- Source: Joanie Logue
- Marker: Fort Scott
- Location: Located on the section of Ga. 310 south of Lake Seminole, about 3.5 miles north of the intersection of Ga. 310 and 97
In June 1816 Lt. Col. D. L. Clinch and a detachment of the 4th U.S. Infantry set up camp one mile west of here, calling it Camp Crawford. They began construction of a fort on the site in September 1816, naming it Fort Scott. Need for a fort was prompted by the presence of restless Indians who had emigrated to nearby areas – refugees largely composed of Seminoles and “Red Sticks” (a hostile faction of the Creeks). Prematurely evacuated December 1816 and almost immediately pillaged by hostile Indians, Capt. S. Donoho and his artillery company reoccupied Fort Scott in the Spring of 1817, reinforced later that year by additional troops of the 4th and 7th Regiments.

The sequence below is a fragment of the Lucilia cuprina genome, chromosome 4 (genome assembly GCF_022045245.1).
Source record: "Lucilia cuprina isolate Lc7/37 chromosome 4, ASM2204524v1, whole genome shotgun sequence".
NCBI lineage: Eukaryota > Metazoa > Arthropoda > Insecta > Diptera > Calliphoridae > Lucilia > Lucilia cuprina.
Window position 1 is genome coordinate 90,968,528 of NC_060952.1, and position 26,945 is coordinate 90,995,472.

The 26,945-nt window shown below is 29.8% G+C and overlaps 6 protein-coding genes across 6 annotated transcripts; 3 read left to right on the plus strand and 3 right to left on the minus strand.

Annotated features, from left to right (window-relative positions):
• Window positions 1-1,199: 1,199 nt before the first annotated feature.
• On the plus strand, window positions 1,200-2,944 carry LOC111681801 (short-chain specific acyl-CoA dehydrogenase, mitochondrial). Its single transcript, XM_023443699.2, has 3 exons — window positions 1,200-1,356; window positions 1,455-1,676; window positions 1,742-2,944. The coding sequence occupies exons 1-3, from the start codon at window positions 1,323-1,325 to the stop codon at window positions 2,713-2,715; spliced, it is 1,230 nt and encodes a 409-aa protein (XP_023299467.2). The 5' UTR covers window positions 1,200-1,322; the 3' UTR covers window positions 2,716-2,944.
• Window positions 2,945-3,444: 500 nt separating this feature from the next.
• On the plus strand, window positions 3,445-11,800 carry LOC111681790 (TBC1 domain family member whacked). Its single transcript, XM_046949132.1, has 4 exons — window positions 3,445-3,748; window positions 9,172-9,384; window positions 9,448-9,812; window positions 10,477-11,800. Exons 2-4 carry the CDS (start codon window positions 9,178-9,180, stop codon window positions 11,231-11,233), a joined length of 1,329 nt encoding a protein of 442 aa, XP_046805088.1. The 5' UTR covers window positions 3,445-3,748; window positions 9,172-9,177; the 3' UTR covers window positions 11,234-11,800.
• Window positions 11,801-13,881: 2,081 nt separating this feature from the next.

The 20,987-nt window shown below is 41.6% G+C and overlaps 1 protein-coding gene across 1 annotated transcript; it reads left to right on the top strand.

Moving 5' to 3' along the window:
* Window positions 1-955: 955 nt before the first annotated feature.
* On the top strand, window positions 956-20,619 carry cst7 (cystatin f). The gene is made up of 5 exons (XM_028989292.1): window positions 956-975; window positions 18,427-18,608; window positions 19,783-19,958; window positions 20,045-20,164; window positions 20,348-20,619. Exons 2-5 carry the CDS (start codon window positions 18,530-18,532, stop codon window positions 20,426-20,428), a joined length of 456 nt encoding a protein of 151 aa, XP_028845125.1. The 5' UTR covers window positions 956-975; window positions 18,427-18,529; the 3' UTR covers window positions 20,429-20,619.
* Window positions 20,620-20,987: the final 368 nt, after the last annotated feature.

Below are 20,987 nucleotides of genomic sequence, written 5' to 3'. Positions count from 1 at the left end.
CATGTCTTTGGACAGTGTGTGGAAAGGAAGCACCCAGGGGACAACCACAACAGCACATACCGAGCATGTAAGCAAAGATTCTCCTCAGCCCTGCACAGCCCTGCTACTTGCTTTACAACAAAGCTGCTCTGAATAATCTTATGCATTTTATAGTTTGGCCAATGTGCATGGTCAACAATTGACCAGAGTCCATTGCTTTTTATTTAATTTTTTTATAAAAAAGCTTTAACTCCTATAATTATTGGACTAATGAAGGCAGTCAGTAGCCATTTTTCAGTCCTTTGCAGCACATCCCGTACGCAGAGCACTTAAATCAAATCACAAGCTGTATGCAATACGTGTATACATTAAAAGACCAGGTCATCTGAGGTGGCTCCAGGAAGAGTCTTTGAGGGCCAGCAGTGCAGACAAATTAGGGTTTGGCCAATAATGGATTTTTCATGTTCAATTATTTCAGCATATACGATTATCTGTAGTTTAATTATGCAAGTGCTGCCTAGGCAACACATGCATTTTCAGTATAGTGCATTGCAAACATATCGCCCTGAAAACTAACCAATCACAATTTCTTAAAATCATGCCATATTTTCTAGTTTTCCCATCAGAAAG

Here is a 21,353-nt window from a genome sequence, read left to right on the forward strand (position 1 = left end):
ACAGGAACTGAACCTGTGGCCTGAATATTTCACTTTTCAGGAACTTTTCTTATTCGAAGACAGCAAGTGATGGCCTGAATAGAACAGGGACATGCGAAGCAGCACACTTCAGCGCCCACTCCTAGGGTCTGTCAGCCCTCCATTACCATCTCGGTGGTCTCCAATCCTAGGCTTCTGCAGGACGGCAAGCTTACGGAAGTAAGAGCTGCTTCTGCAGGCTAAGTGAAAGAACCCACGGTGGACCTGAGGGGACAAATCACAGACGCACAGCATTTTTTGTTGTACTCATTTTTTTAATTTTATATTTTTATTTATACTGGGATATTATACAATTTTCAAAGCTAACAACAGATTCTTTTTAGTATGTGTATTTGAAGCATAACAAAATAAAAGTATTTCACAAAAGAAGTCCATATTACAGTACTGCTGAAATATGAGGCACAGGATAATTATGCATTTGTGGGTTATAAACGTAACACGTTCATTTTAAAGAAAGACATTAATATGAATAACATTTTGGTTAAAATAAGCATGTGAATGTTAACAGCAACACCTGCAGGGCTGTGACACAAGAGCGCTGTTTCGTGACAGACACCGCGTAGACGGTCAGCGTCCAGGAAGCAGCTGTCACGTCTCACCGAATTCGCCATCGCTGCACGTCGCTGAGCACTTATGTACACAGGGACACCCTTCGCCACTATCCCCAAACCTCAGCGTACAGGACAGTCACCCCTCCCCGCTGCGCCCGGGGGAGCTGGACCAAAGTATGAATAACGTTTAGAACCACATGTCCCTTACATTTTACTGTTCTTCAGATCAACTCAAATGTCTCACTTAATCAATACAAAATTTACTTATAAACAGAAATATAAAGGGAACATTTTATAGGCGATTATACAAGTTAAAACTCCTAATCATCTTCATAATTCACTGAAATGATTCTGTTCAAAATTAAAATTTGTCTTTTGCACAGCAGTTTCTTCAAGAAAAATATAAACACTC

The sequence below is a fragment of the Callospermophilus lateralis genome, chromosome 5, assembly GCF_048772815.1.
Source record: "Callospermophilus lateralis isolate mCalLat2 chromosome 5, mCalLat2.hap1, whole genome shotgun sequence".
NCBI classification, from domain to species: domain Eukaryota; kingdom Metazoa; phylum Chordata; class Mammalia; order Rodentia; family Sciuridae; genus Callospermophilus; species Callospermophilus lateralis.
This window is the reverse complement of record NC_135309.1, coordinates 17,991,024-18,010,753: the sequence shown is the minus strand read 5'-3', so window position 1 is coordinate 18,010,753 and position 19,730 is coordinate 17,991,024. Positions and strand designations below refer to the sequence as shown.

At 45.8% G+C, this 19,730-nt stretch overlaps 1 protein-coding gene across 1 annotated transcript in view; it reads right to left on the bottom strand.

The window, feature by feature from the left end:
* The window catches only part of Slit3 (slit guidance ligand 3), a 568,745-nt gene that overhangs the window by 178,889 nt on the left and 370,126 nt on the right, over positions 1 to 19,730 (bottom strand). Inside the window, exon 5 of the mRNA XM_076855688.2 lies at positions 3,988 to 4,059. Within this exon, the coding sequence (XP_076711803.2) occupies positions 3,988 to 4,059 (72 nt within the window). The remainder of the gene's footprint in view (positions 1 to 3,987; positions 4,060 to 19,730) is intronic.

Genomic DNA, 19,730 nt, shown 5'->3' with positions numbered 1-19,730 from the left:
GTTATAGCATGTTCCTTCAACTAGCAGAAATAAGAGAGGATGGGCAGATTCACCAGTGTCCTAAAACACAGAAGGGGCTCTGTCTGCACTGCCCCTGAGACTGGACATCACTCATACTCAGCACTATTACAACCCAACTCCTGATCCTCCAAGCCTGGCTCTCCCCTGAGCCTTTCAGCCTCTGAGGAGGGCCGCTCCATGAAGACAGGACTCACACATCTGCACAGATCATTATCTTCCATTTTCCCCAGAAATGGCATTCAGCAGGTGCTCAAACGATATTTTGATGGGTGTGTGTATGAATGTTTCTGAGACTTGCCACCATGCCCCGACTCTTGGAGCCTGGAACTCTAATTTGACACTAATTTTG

March 9, 1818, Gen. Andrew Jackson arrived here with his staff and troops of the Georgia Militia. He was joined by Kentucky and Tennessee militiamen, who had marched through Alabama. At fort Scott Jackson concentrated troops for his march into Spanish Florida against Indians who had been raiding U.S. territory. He took with him the force at Fort Scott, excepting 60 men left as garrison. Following Jackson’s campaign the garrison largely consisted of companies of the 7th Regiment. Frontier peace and increase of malaria probably account for the abandonment of Fort Scott in September 1821.
043-5 GEORGIA HISTORICAL COMMISSION 1962